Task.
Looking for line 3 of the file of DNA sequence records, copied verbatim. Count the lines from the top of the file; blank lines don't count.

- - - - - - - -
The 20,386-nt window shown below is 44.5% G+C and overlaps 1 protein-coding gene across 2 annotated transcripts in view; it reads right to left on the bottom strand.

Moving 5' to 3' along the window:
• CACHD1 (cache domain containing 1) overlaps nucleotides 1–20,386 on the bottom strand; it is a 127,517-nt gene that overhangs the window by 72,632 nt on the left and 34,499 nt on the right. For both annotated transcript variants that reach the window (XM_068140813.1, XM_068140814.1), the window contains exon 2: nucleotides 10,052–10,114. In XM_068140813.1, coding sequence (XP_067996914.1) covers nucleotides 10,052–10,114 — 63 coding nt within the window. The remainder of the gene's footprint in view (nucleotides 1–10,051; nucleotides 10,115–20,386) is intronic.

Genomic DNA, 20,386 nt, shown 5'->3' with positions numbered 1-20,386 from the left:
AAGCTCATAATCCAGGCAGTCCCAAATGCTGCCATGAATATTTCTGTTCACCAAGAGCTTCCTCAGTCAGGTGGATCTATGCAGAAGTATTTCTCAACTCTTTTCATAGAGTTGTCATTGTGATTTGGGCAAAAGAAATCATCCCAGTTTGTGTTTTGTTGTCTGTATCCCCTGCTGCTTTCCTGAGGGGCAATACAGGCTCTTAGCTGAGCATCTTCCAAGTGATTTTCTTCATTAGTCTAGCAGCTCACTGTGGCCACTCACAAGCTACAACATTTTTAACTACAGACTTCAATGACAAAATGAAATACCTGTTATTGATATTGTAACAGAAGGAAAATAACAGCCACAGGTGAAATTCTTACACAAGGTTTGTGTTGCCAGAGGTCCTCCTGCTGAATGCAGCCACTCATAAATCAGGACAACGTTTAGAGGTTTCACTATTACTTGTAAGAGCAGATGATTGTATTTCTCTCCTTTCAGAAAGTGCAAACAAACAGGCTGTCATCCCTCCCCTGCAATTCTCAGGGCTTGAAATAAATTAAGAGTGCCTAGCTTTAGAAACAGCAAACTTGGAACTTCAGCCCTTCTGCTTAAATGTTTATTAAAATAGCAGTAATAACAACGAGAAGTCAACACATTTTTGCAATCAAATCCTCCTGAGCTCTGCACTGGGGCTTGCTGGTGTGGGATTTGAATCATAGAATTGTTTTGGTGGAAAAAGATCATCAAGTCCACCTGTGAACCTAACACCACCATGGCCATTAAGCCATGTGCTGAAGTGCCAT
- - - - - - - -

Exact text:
• CACHD1 (cache domain containing 1) overlaps nucleotides 1–20,386 on the bottom strand; it is a 127,517-nt gene that overhangs the window by 72,632 nt on the left and 34,499 nt on the right. For both annotated transcript variants that reach the window (XM_068140813.1, XM_068140814.1), the window contains exon 2: nucleotides 10,052–10,114. In XM_068140813.1, coding sequence (XP_067996914.1) covers nucleotides 10,052–10,114 — 63 coding nt within the window. The remainder of the gene's footprint in view (nucleotides 1–10,051; nucleotides 10,115–20,386) is intronic.